This task, written for the National Young Mathematicians' Award 2016, invites you to explore the different combinations of scores that you might get on these dart boards.

Move from the START to the FINISH by moving across or down to the next square. Can you find a route to make these totals?

Can you put plus signs in so this is true? 1 2 3 4 5 6 7 8 9 = 99 How many ways can you do it?

You have two egg timers. One takes 4 minutes exactly to empty and the other takes 7 minutes. What times in whole minutes can you measure and how?

This problem is based on the story of the Pied Piper of Hamelin. Investigate the different numbers of people and rats there could have been if you know how many legs there are altogether!

Zumf makes spectacles for the residents of the planet Zargon, who have either 3 eyes or 4 eyes. How many lenses will Zumf need to make all the different orders for 9 families?

Arrange eight of the numbers between 1 and 9 in the Polo Square below so that each side adds to the same total.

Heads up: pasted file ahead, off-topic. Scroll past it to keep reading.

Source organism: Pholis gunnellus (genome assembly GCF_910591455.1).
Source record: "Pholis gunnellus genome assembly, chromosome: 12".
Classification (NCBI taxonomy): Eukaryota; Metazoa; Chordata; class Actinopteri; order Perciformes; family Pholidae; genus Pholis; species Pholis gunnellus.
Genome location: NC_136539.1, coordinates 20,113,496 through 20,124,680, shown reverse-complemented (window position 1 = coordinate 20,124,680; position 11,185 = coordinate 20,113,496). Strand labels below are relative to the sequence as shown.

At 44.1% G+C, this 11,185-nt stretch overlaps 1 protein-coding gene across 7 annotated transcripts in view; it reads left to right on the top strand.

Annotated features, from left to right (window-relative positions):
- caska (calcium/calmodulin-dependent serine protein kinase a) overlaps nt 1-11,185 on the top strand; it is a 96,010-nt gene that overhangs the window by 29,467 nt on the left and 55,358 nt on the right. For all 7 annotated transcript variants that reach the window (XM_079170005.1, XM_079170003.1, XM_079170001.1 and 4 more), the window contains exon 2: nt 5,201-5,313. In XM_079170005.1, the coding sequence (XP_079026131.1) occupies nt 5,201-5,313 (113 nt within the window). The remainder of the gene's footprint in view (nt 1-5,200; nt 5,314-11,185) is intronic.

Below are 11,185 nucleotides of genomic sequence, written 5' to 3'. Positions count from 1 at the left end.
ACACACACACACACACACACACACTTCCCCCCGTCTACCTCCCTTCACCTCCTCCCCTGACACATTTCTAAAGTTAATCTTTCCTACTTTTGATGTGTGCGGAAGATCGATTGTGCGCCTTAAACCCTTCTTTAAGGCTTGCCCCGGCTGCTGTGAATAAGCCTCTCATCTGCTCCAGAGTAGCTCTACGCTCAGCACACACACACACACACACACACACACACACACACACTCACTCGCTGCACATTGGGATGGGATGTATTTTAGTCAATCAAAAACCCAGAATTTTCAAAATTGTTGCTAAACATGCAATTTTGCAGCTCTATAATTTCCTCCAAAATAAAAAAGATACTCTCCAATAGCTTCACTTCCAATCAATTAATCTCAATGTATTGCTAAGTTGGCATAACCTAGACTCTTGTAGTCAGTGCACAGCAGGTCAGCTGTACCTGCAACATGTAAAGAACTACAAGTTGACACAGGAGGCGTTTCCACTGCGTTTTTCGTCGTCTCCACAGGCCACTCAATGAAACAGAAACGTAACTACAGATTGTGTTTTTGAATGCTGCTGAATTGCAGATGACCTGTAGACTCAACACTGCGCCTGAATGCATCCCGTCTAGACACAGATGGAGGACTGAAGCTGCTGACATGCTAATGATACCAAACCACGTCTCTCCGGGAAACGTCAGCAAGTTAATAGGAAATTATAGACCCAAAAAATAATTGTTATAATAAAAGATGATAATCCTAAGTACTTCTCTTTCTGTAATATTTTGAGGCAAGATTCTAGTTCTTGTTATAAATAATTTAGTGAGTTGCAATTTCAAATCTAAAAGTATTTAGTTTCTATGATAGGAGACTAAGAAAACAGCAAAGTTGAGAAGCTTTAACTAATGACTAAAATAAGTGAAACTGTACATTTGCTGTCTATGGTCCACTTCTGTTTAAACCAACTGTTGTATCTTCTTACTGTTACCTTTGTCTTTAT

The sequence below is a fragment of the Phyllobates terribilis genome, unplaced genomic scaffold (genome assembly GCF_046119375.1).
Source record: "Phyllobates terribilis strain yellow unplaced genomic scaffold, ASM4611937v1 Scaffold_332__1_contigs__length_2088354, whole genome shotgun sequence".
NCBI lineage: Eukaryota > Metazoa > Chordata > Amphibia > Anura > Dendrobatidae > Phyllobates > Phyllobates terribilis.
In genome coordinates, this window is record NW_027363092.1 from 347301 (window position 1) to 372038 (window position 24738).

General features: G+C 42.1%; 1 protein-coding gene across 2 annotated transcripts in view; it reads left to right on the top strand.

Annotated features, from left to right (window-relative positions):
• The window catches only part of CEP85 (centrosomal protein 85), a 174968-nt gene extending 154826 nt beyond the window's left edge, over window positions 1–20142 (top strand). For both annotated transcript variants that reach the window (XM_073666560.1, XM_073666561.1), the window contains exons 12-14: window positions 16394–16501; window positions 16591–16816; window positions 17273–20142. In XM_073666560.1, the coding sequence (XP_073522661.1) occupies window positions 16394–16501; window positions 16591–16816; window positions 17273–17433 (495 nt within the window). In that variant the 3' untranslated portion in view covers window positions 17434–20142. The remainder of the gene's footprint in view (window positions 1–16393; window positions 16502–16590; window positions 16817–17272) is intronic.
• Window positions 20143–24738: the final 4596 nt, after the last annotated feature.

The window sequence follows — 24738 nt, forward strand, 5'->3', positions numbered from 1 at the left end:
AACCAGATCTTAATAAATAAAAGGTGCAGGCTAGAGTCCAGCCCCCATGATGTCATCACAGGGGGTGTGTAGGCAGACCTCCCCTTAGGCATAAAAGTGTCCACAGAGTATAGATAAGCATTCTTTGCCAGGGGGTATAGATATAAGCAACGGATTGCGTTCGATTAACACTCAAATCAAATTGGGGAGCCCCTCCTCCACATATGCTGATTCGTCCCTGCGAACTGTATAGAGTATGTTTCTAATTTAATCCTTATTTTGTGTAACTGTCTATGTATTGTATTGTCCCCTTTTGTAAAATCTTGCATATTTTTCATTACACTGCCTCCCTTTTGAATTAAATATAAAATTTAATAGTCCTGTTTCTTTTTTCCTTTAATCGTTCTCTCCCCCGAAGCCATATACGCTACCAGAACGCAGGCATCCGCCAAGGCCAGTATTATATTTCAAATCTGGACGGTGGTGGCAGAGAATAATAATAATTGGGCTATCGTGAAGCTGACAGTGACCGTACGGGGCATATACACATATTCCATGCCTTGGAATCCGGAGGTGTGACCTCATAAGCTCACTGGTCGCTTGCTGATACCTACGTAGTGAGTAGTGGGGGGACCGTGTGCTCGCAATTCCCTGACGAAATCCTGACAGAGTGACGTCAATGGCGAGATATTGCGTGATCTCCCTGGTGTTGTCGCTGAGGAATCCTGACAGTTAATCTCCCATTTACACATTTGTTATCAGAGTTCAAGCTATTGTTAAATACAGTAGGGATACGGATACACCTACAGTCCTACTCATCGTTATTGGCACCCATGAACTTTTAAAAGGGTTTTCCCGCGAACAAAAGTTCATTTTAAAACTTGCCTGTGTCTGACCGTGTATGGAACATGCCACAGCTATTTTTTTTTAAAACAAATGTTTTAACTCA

Cherri, Saxon, Mel and Paul are friends. They are all different ages. Can you find out the age of each friend using the information?

You have 5 darts and your target score is 44. How many different ways could you score 44?

Can you arrange 5 different digits (from 0 - 9) in the cross in the way described?

Winifred Wytsh bought a box each of jelly babies, milk jelly bears, yellow jelly bees and jelly belly beans. In how many different ways could she make a jolly jelly feast with 32 legs?

There are 44 people coming to a dinner party. There are 15 square tables that seat 4 people. Find a way to seat the 44 people using all 15 tables, with no empty places.